Davey Einarsson, Geoscientist, started his career in May 1956, after graduating from the University of Manitoba with a Bachelor of Science degree. Davey is a long time member of SEG, CSEG, EAGE, APEGGA and AAPG. In 2004 he was an Honorary Membership Recipient of the CSEG. Davey is celebrating his 52nd year in Geophysics and has worked in North Africa, Canada (including the East Coast, Beaufort, High Arctic), and in the US conducting worldwide Marine Operations and Processing for GSI. Mr. Einarsson is one of our industry’s pioneers in both technical and operational achievements – taking Geophysics where no one had gone before.
Satinder Chopra and Penny Colton invited Davey to relay these adventures for the RECORDER.
Davey, let’s begin by asking you about your early education and then your work experience.
Well, I was born and raised in Arborg, Manitoba. That’s in the Interlake about 70 miles north of Winnipeg – there were about 600 people in the town and when I graduated from High School there was about 10 in the class. In 1951, I went to the University of Manitoba and I played hockey and graduated in May 1956.
During High School I was the third on the Arborg Team and we won both the Manitoba and National High School Curling Championship for two years in a row. I played on the Science Hockey Team until I graduated and then never put skates on again. That’s not true – I did once or twice, but not in anger.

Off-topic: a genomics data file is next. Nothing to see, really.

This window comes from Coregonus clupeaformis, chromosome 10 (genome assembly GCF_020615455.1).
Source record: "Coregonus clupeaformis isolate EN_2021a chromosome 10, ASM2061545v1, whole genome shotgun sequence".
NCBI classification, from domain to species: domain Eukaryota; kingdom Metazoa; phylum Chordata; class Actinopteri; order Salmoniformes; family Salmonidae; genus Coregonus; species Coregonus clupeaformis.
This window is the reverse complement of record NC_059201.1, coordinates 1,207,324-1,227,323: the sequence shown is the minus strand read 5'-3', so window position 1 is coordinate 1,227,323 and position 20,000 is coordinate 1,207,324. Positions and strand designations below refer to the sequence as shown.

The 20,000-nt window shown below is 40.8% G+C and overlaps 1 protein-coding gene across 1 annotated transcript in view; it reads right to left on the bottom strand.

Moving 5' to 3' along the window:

I was interviewed by GSI, Geophysical Service Incorporated out of Calgary. The man in charge was Charlie Moore, quite a dynamic fellow and a very good explorationist, one of the founders of the Calgary Petroleum Club. I started on May 14, 1956. I took the train to Moosejaw and hitch hiked to Willowbunch, Saskatchewan. I started work for GSI on a crew that was working for Imperial Oil, on a long-term contract, with Decker Stewart as the party chief. That summer there was an industry down turn, so there were a lot of experienced guys on the crew and the first thing I did was sweep the floor. Next I was a jug hustler, then a rod man and then a shooter’s helper. So I got a pretty broad education of the basics. In those days we didn’t have any tape recording mechanism. We just had paper records and we would just put them in an ammonia rack and then in a sun rack to develop. We printed our maps every week right from the field records.
During 1956, I worked in the Saskatchewan Plains till the end of the year. I went home for Christmas and then north to Fort St. John and I spent the winter out of Fort St. John and Fort Nelson working for Imperial Oil again. In those days you had long-term contracts, not like today. Decker Stewart was the party chief and during the winter we worked 204 hours a month. We would put two of them back to back and I came out of the bush and bought a new car. Then I worked in the Calgary Office doing the re- interpretation for Sinclair, as there wasn’t much field work in 1956/57. We were on 4th Avenue in a house that is gone now. There were about six or seven of us who used to do interpretation.